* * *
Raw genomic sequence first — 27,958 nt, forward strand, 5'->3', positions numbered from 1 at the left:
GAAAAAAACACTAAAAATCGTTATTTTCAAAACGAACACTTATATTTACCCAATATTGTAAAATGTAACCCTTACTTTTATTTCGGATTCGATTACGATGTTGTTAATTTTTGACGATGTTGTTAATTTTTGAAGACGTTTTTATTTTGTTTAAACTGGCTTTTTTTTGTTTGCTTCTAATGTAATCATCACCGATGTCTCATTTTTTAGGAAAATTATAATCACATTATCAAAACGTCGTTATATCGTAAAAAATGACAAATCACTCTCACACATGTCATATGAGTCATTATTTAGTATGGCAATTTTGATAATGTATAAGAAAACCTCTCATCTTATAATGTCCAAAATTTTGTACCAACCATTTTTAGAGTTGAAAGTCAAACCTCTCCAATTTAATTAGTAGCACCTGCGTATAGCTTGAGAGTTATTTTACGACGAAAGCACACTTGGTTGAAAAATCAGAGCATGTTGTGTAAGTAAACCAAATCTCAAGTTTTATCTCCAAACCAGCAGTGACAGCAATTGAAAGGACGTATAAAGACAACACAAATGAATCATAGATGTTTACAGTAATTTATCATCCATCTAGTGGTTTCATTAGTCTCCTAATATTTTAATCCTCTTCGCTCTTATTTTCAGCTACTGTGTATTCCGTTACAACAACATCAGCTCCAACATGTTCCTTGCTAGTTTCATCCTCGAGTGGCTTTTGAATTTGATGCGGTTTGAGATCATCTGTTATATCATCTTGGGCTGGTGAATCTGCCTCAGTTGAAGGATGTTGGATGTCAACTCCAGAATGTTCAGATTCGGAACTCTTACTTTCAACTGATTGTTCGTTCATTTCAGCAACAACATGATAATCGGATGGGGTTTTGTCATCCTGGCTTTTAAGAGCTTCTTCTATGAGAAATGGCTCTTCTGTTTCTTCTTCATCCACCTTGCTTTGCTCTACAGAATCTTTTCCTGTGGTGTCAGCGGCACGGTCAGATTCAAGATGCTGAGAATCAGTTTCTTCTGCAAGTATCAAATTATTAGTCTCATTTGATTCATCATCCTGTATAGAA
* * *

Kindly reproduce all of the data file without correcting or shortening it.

Raw genomic sequence first — 27,958 nt, forward strand, 5'->3', positions numbered from 1 at the left:
GAAAAAAACACTAAAAATCGTTATTTTCAAAACGAACACTTATATTTACCCAATATTGTAAAATGTAACCCTTACTTTTATTTCGGATTCGATTACGATGTTGTTAATTTTTGACGATGTTGTTAATTTTTGAAGACGTTTTTATTTTGTTTAAACTGGCTTTTTTTTGTTTGCTTCTAATGTAATCATCACCGATGTCTCATTTTTTAGGAAAATTATAATCACATTATCAAAACGTCGTTATATCGTAAAAAATGACAAATCACTCTCACACATGTCATATGAGTCATTATTTAGTATGGCAATTTTGATAATGTATAAGAAAACCTCTCATCTTATAATGTCCAAAATTTTGTACCAACCATTTTTAGAGTTGAAAGTCAAACCTCTCCAATTTAATTAGTAGCACCTGCGTATAGCTTGAGAGTTATTTTACGACGAAAGCACACTTGGTTGAAAAATCAGAGCATGTTGTGTAAGTAAACCAAATCTCAAGTTTTATCTCCAAACCAGCAGTGACAGCAATTGAAAGGACGTATAAAGACAACACAAATGAATCATAGATGTTTACAGTAATTTATCATCCATCTAGTGGTTTCATTAGTCTCCTAATATTTTAATCCTCTTCGCTCTTATTTTCAGCTACTGTGTATTCCGTTACAACAACATCAGCTCCAACATGTTCCTTGCTAGTTTCATCCTCGAGTGGCTTTTGAATTTGATGCGGTTTGAGATCATCTGTTATATCATCTTGGGCTGGTGAATCTGCCTCAGTTGAAGGATGTTGGATGTCAACTCCAGAATGTTCAGATTCGGAACTCTTACTTTCAACTGATTGTTCGTTCATTTCAGCAACAACATGATAATCGGATGGGGTTTTGTCATCCTGGCTTTTAAGAGCTTCTTCTATGAGAAATGGCTCTTCTGTTTCTTCTTCATCCACCTTGCTTTGCTCTACAGAATCTTTTCCTGTGGTGTCAGCGGCACGGTCAGATTCAAGATGCTGAGAATCAGTTTCTTCTGCAAGTATCAAATTATTAGTCTCATTTGATTCATCATCCTGTATAGAA